TechCrunch reports that after its dismal showing in direct sales, Harper Collins is outsourcing its retail operation to Bookshout.
Digital Book World says that the Harvard Book Store will bundle eBooks through a select partnership with Shelfie.
Observer Business and Tech offers an update on the scammers scamming Amazon’s Kindle Unlimited. It turns out that Amazon was lying and scamming its legitimate authors and readers all along with false claims of actually knowing the number of pages read (and paying authors for those).
It turns out that all Amazon actually knows is the last page you read. The scamming fake authors gamed the system by putting links to the last page in their eBooks so when the reader clicked the link, the scammer would collect a full payout for a phony eBook that no one ever actually read.
So, if Amazon can’t be trusted to respect authors and readers enough to tell them the truth, and the scammers are stealing income away from those legitimate authors, can we just dump Kindle Unlimited altogether and start buying and selling affordable eBooks in an open market exchange?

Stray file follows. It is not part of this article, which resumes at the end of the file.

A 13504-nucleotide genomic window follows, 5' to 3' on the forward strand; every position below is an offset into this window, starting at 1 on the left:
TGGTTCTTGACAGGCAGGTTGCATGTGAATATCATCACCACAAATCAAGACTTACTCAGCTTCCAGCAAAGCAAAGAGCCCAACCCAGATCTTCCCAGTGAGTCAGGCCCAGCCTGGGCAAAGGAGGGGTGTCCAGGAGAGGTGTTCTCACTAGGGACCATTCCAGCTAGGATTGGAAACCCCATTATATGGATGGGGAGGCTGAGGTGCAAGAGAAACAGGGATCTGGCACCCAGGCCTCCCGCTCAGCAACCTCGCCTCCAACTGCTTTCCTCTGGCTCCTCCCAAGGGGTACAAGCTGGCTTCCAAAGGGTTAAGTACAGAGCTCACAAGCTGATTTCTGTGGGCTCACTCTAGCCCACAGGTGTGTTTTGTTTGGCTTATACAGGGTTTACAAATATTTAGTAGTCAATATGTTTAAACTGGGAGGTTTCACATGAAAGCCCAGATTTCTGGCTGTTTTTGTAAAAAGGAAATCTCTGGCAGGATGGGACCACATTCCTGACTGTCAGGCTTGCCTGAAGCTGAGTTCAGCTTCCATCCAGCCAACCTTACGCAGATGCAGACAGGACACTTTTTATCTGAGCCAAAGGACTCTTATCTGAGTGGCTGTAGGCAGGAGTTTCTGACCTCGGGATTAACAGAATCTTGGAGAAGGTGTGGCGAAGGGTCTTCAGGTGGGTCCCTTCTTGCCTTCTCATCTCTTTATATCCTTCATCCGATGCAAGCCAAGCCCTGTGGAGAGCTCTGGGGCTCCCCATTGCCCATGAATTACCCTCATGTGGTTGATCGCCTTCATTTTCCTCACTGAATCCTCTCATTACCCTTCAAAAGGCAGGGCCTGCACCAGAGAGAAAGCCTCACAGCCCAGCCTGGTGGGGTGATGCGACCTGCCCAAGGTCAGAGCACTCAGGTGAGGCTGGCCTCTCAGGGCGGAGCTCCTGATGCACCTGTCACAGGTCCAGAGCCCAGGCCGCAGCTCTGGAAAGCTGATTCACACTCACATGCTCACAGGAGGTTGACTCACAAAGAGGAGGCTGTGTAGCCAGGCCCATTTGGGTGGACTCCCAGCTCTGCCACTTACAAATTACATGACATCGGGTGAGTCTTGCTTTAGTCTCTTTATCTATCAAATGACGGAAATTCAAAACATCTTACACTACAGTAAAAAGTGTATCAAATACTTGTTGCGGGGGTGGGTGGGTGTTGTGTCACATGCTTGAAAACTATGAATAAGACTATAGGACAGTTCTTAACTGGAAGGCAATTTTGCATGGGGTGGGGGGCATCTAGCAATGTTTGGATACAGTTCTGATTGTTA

GoodeReader writes about Amazon trying to coax publishers and agents into the Kindle Unlimited all-you-can-eat (kinda) eBook subscription service.
It isn’t going to happen. The traditional publishers don’t want in, even if they’re offered perks and their titles do not have to be exclusive, because Kindle Unlimited has already snared a lot of the unpredictable Indie eBook competition that was challenging the status quo. Additionally, Kindle Unlimited’s Prime-oriented algorithms have dampened the energy that once powered the emergent Amazon eBook market.
Instead, publishers and agents can see this move by Amazon as a sign that the Kindle Unlimited model is going to fail completely without them. So long as traditional publishers dictate pricing in the wider marketplace, Kindle Unlimited looks like a low-rent answer to a question mainstream readers never asked.
And with Amazon’s habit of changing deals after you sign? No. These publishers have all been burned before, and now they passively reap the benefits of Kindle Unlimited’s toxic effect on Amazon’s vast stock of Indie titles.